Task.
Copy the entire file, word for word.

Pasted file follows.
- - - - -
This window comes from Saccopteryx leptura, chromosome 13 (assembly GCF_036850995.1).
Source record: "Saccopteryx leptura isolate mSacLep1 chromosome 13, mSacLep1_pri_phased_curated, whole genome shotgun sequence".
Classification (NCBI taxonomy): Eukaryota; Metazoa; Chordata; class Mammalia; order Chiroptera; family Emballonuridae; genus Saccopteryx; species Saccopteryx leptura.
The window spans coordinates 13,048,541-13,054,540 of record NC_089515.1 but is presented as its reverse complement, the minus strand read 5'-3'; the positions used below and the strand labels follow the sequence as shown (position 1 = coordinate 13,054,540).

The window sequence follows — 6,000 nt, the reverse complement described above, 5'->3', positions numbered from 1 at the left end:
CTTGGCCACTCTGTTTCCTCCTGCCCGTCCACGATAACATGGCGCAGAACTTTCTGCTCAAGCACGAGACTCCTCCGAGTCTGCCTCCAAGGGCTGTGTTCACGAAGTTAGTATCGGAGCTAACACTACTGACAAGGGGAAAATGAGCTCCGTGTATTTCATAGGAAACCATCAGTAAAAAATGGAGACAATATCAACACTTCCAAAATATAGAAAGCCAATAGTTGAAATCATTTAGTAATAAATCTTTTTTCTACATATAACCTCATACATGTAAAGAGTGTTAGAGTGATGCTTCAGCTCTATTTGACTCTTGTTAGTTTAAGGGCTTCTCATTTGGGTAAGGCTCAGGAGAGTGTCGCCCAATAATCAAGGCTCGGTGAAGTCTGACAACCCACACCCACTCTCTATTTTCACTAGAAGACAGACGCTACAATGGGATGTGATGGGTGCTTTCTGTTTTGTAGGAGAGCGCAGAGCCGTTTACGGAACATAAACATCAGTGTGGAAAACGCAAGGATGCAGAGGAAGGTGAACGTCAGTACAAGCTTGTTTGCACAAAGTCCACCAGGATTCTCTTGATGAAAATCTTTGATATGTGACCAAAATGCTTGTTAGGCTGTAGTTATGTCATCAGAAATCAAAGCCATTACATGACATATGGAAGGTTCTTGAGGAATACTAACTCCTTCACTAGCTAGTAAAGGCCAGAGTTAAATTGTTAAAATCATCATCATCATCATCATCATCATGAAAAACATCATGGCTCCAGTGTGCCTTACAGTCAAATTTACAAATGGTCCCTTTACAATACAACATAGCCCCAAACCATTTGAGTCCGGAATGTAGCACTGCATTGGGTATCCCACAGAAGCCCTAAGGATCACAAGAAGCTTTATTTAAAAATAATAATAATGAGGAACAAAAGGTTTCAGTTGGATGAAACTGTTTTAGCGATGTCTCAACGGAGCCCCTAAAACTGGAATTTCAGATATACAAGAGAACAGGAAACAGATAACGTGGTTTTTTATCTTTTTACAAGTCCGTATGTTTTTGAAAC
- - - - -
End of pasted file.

This window comes from Saccopteryx leptura, chromosome 13 (assembly GCF_036850995.1).
Source record: "Saccopteryx leptura isolate mSacLep1 chromosome 13, mSacLep1_pri_phased_curated, whole genome shotgun sequence".
Classification (NCBI taxonomy): Eukaryota; Metazoa; Chordata; class Mammalia; order Chiroptera; family Emballonuridae; genus Saccopteryx; species Saccopteryx leptura.
The window spans coordinates 13,048,541-13,054,540 of record NC_089515.1 but is presented as its reverse complement, the minus strand read 5'-3'; the positions used below and the strand labels follow the sequence as shown (position 1 = coordinate 13,054,540).

The window sequence follows — 6,000 nt, the reverse complement described above, 5'->3', positions numbered from 1 at the left end:
CTTGGCCACTCTGTTTCCTCCTGCCCGTCCACGATAACATGGCGCAGAACTTTCTGCTCAAGCACGAGACTCCTCCGAGTCTGCCTCCAAGGGCTGTGTTCACGAAGTTAGTATCGGAGCTAACACTACTGACAAGGGGAAAATGAGCTCCGTGTATTTCATAGGAAACCATCAGTAAAAAATGGAGACAATATCAACACTTCCAAAATATAGAAAGCCAATAGTTGAAATCATTTAGTAATAAATCTTTTTTCTACATATAACCTCATACATGTAAAGAGTGTTAGAGTGATGCTTCAGCTCTATTTGACTCTTGTTAGTTTAAGGGCTTCTCATTTGGGTAAGGCTCAGGAGAGTGTCGCCCAATAATCAAGGCTCGGTGAAGTCTGACAACCCACACCCACTCTCTATTTTCACTAGAAGACAGACGCTACAATGGGATGTGATGGGTGCTTTCTGTTTTGTAGGAGAGCGCAGAGCCGTTTACGGAACATAAACATCAGTGTGGAAAACGCAAGGATGCAGAGGAAGGTGAACGTCAGTACAAGCTTGTTTGCACAAAGTCCACCAGGATTCTCTTGATGAAAATCTTTGATATGTGACCAAAATGCTTGTTAGGCTGTAGTTATGTCATCAGAAATCAAAGCCATTACATGACATATGGAAGGTTCTTGAGGAATACTAACTCCTTCACTAGCTAGTAAAGGCCAGAGTTAAATTGTTAAAATCATCATCATCATCATCATCATCATGAAAAACATCATGGCTCCAGTGTGCCTTACAGTCAAATTTACAAATGGTCCCTTTACAATACAACATAGCCCCAAACCATTTGAGTCCGGAATGTAGCACTGCATTGGGTATCCCACAGAAGCCCTAAGGATCACAAGAAGCTTTATTTAAAAATAATAATAATGAGGAACAAAAGGTTTCAGTTGGATGAAACTGTTTTAGCGATGTCTCAACGGAGCCCCTAAAACTGGAATTTCAGATATACAAGAGAACAGGAAACAGATAACGTGGTTTTTTATCTTTTTACAAGTCCGTATGTTTTTGAAAC